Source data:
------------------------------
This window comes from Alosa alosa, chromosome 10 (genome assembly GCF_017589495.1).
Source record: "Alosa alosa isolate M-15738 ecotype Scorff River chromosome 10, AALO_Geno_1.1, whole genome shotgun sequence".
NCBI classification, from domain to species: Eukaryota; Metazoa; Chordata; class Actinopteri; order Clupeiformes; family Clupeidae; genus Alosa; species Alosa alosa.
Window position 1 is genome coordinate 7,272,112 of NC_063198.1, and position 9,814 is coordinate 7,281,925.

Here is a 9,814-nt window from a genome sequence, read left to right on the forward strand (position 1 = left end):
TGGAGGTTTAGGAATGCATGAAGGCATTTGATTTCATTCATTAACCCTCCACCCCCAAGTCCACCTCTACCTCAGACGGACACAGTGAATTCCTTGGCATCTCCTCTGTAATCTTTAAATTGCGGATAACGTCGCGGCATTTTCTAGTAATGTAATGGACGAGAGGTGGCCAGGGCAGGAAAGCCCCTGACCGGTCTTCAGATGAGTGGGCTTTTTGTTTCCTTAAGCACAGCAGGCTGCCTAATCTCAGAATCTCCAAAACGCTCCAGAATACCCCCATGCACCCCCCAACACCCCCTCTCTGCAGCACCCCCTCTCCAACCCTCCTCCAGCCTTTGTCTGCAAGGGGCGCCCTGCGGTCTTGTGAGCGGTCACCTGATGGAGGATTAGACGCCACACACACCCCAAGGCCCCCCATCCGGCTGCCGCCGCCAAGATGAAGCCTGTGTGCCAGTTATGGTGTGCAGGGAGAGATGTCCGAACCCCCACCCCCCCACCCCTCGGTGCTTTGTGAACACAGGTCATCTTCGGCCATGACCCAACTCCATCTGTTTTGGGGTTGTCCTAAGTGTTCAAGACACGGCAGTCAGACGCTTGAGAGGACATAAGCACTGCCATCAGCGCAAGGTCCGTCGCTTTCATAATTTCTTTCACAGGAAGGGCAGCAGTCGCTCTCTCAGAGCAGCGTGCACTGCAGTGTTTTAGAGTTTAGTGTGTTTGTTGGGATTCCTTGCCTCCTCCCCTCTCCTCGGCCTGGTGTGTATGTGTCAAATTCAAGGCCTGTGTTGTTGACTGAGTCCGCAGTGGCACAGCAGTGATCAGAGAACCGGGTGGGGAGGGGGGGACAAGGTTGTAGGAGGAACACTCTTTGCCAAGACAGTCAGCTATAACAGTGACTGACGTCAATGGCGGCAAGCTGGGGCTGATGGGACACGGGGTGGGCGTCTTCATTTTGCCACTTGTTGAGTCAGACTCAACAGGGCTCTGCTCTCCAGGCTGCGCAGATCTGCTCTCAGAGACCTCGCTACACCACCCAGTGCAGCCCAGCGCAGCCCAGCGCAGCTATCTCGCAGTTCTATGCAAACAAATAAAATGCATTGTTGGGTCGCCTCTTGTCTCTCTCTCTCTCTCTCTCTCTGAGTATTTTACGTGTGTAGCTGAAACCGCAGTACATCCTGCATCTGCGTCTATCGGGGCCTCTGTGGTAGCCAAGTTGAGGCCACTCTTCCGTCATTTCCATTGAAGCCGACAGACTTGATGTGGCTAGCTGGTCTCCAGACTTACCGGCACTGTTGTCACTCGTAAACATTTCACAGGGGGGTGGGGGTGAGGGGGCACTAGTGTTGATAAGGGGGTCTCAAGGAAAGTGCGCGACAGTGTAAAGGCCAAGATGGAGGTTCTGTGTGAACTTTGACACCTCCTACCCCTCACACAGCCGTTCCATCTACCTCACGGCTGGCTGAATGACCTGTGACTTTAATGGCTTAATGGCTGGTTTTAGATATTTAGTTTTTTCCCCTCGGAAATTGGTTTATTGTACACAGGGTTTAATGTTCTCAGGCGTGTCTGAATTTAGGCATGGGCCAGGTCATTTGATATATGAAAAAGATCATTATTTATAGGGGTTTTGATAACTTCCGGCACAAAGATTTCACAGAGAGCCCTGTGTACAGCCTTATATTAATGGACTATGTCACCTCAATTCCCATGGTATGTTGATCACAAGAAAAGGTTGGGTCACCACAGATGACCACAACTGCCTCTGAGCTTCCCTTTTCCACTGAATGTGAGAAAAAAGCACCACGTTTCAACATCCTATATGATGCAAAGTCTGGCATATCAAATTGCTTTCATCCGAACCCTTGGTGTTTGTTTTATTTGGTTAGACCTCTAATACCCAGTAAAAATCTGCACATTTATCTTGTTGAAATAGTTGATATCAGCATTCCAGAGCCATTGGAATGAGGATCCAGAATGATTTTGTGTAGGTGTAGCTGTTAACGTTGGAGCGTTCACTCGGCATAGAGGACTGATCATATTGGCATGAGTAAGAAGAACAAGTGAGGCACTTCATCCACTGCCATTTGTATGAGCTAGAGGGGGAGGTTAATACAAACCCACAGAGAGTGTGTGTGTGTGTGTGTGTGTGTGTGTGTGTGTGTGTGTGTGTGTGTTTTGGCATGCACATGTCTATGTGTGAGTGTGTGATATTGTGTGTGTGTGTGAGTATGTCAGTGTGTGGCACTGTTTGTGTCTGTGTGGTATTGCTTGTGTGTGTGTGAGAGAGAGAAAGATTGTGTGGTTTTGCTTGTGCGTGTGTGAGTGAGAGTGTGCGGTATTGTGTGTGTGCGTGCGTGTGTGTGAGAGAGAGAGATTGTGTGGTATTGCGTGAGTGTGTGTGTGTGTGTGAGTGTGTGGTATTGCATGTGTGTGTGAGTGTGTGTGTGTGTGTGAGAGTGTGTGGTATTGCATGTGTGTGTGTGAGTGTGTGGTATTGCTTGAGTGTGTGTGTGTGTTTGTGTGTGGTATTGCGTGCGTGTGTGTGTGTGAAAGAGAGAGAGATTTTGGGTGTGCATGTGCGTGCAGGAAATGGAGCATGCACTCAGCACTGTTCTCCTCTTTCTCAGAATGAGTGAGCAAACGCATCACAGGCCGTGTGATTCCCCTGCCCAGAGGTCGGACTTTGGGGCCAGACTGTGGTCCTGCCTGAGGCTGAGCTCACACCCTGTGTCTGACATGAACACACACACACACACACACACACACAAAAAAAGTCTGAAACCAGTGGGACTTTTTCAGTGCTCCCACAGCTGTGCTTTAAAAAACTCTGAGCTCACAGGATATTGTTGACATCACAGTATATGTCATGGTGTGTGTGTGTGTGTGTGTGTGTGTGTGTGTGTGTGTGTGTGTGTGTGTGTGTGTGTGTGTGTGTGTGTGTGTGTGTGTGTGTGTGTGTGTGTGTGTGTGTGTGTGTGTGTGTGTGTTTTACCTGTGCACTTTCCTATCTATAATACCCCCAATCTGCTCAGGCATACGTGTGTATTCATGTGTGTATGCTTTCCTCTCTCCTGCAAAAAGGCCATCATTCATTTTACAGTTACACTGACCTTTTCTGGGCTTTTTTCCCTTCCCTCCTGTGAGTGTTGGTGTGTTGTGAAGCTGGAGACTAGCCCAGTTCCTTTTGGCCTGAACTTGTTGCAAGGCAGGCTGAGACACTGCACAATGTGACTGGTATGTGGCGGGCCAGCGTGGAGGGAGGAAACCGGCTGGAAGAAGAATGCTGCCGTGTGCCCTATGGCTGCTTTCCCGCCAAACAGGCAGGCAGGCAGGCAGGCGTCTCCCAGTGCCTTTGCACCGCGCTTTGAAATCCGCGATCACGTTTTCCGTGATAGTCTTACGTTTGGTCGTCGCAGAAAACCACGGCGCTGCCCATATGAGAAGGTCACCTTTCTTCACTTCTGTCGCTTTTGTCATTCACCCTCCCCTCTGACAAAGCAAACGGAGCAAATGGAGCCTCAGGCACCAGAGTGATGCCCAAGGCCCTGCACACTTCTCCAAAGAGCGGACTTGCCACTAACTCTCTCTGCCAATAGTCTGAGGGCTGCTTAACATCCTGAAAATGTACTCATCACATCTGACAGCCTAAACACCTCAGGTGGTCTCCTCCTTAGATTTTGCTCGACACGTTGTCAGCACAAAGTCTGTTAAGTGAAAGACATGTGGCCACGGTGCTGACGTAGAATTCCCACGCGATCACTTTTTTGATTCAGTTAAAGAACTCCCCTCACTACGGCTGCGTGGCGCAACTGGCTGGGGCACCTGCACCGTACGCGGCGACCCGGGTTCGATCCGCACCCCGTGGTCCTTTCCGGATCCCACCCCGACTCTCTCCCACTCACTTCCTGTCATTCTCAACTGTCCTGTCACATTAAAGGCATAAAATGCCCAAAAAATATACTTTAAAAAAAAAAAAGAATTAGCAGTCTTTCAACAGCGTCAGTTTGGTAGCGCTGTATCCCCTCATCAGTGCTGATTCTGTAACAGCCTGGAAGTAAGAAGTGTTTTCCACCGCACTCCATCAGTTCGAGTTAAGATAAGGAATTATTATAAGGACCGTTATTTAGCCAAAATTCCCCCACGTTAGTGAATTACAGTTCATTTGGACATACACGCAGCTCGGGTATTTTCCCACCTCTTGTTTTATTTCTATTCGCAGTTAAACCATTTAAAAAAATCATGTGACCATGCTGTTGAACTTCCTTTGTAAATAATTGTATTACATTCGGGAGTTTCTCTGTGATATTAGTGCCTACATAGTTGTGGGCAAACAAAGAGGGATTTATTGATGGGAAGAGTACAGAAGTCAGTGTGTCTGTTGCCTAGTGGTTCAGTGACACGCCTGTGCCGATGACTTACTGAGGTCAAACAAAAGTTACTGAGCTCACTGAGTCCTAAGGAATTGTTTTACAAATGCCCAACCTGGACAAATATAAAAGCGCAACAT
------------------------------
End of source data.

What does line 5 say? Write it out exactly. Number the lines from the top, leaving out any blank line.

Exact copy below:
Here is a 9,814-nt window from a genome sequence, read left to right on the forward strand (position 1 = left end):